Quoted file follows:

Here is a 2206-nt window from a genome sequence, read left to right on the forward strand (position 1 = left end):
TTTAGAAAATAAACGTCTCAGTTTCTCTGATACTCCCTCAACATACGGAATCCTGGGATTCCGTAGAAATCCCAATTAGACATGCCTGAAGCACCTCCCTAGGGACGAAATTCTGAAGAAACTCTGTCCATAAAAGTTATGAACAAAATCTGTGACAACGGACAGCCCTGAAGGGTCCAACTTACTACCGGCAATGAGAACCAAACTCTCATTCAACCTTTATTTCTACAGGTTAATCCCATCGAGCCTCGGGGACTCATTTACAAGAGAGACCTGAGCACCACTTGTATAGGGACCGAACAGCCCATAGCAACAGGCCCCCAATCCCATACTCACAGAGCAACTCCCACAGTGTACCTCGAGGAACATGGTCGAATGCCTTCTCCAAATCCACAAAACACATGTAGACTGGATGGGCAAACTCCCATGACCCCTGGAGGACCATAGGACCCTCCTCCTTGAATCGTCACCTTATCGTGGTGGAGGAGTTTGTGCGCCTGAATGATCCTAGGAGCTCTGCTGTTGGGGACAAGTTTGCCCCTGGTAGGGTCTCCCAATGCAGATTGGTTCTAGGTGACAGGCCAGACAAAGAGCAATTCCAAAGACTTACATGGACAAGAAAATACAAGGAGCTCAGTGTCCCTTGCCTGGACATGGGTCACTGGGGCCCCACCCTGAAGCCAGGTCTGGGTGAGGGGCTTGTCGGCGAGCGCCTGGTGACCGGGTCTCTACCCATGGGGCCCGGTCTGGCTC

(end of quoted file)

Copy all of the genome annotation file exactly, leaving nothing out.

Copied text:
Here is a 2206-nt window from a genome sequence, read left to right on the forward strand (position 1 = left end):
TTTAGAAAATAAACGTCTCAGTTTCTCTGATACTCCCTCAACATACGGAATCCTGGGATTCCGTAGAAATCCCAATTAGACATGCCTGAAGCACCTCCCTAGGGACGAAATTCTGAAGAAACTCTGTCCATAAAAGTTATGAACAAAATCTGTGACAACGGACAGCCCTGAAGGGTCCAACTTACTACCGGCAATGAGAACCAAACTCTCATTCAACCTTTATTTCTACAGGTTAATCCCATCGAGCCTCGGGGACTCATTTACAAGAGAGACCTGAGCACCACTTGTATAGGGACCGAACAGCCCATAGCAACAGGCCCCCAATCCCATACTCACAGAGCAACTCCCACAGTGTACCTCGAGGAACATGGTCGAATGCCTTCTCCAAATCCACAAAACACATGTAGACTGGATGGGCAAACTCCCATGACCCCTGGAGGACCATAGGACCCTCCTCCTTGAATCGTCACCTTATCGTGGTGGAGGAGTTTGTGCGCCTGAATGATCCTAGGAGCTCTGCTGTTGGGGACAAGTTTGCCCCTGGTAGGGTCTCCCAATGCAGATTGGTTCTAGGTGACAGGCCAGACAAAGAGCAATTCCAAAGACTTACATGGACAAGAAAATACAAGGAGCTCAGTGTCCCTTGCCTGGACATGGGTCACTGGGGCCCCACCCTGAAGCCAGGTCTGGGTGAGGGGCTTGTCGGCGAGCGCCTGGTGACCGGGTCTCTACCCATGGGGCCCGGTCTGGCTC